1950 Vancouver City Amateur at Marine Drive
Babs & Bob Bourne after winning the City Amateur at Marine Drive.
Babs reached the 17th hole in two shots – an incredible feat for a woman
Challenged by a spectator who said: “twice a bridesmaid nay a bride” referring to her runner-up finishes in the 1947 and 1948 City championships proved the gentleman wrong. Babs, a protégé of Stan Leonard, did the unheard of feat. In the qualifying round, she reached the 17th green in two on her way to a back nine score of 36 three under par for women. Women’s par for the course was 78. She defeated Rene O’Callaghan in the final for her first City amateur title.
The 1952 USGA Women’s Amateur at Waverley illustrates where luck of the draw can be detrimental. She qualified fourth, but drew one of the pre-tournament favourites, Miss Shirley McFedters from Virginia, California. In the medal round, Shirley had an uncharacteristic high qualifying score. Babs battled her to the 19th hole in the best first round match of the day.
Basically Babs began an era where Marine Drive woman dominated woman’s golf in BC. One could argue Champions do attract champions. In July 1951 Babs announced to the club she would be moving to California after the 1951 Canadian Championships in Quebec. To recognize their star Canadian Woman golfer, the club honoured her with an Honorary Life membership. “Always a favourite with her fellow club member Miss Davies will be missed around Marine Drive. From the caddies to Pro Stan Leonard, everyone agreed, Babs always has a pleasant smile and a friendly welcome. An amateur comedienne of some merit Babs rarely played in a match without keeping the gallery and her opponent relaxed. She is so easy-going in finals a few members advise her to stop conceding foot and a half long putts. In even her most important matches she always brings smiles to her rival despite how tough the going is. She set a new course record for women last month with a record 78 five under par.”
But she postponed the departure for two years. Perhaps she learned at the 1951 national championships the CLGU planned to send their first oversea team to Great Britain in 1953 for a series of matches prior to the Woman’s British Amateur.
In 1950 Bob Kidd and Ann Smith joined Marine. Babs developed a lasting relationship with the future couple. In fact Ann and Babs developed a sister like bond. The two did everything together. They were inseparable. Even when Babs moved permanently to California Babs returned each summer to be with her best friend Ann. When the Penticton GC appointed Bob their new head professional in 1967, Bob enticed Babs to return to BC to be his pro shop manager. Ann and Babs remained life long friends until Babs’ death on April 15th, 1996 in Penticton, BC.
At the 1991 Vancouver Golf Show, Babs dropped by the BC Golf Museum booth. She visited for only a few minutes, but promised to bring her 1949 Canadian Closed and her replica O’Keefe Trophy to the Museum. She never came.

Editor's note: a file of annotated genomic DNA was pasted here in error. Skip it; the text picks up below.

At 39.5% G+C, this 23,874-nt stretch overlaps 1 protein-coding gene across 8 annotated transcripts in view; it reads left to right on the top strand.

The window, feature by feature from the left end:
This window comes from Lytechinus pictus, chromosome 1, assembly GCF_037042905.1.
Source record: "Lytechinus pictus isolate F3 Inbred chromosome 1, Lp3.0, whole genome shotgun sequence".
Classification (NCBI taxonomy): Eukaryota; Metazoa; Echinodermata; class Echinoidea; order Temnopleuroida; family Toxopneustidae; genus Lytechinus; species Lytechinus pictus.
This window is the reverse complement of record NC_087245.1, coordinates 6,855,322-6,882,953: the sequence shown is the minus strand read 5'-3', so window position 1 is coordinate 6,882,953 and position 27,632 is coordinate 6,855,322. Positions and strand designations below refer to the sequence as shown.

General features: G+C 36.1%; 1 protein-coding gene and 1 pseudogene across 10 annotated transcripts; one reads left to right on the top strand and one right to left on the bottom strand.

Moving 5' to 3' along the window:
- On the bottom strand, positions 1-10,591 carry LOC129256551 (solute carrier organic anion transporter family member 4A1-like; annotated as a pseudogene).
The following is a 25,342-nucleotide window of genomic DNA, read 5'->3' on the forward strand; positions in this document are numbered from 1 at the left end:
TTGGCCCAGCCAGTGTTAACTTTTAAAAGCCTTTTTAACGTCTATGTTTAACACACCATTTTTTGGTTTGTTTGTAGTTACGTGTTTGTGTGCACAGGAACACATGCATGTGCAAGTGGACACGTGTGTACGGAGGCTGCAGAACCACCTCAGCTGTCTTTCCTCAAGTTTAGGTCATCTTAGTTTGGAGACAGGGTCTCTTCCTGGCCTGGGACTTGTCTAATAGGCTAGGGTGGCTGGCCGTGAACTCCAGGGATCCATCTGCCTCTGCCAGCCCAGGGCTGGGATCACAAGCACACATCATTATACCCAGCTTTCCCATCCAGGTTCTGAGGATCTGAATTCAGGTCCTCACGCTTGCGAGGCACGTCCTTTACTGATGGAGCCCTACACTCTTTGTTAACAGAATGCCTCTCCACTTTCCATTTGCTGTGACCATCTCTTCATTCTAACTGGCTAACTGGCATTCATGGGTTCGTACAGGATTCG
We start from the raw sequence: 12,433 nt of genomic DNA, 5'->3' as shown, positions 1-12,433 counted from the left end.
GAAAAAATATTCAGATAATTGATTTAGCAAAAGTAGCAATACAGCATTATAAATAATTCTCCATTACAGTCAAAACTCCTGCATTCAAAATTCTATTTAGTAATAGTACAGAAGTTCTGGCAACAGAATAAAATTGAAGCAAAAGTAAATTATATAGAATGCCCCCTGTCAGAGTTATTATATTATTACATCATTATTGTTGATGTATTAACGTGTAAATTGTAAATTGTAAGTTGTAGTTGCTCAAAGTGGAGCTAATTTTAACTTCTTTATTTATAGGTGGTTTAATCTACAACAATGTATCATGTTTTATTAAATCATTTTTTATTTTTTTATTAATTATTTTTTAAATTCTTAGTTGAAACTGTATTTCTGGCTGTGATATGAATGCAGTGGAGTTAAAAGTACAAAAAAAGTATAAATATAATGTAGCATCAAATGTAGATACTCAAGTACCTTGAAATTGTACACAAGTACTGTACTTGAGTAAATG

One perplexing mystery surrounds the Babs Davies story. Research indicates Babs played her last competitive round of golf in London, ON in July 1953 at the Canadian Ladies Championships. No golf references for Barbara (Babs) Davies appear in any San Francisco Chronicle newspapers. Why would a prominent golfer like Babs suddenly quit the game? According to the San Francisco County City Directories from September 1953 until 1970. she resided at various locations usually related to her secretarial jobs where she worked.
I have exhausted all the standard newspaper sources such as genealogybank, Fold 3, NewspaperArchive, LibrayNews, Familysearch.org, and Ancestry.com searching for a golf reference for Barbara (Babs) Davies in California from 1950 – 1970. There are none. It is very hard to believe a player with such an impressive resume would suddenly quit golf after the 1953 Canadian Women’s’ Championships.
Barbara Babes Davies posted a short but impressive playing record. Every accomplishment represents a first time event for a Marine Drive woman member. In fact just playing in a championship flight in any championship was a first time.
1947 Vancouver & District (V&D) Championship medalist (Her 1st golf championship)
1947 & ‘48 V&D Championship finalist
1947 Vancouver City Mixed partner Jack Ellis
1947 Low Lady in the Quilchena Pro/Lady Tournament
1950 & ’51 V&D Champion
1949 Canadian Ladies Closed Champion
1949 O’keefe Trophy Champion low individual score for Provincial Team competition
1950 BC Ladies Medalist
1950, ’51,’52 BC Ladies Champion
1950 BC Ladies Championship medalist
1951 Canadian Ladies Open Championship winner of the consolation flight. (first round losers play in the consolation flight)
BC Team 1947, ’49,’50,’51
1950 Canadian Team member against Great Britain Curtis Cup Team
1953 Canadian Team member that toured Great Britain.
1947 – 1952 Hunting Cup Lower Mainland Team member
1949 – 1952 Marine Drive Business Team member
1947 – 1952 Marine Drive Macadam Team member
I would like to communicate with a relative, a friend in California, a former caddie, a former schoolmate, or a neighbour who could add further information to this article. The Babs Davies story contains numerous mysteries.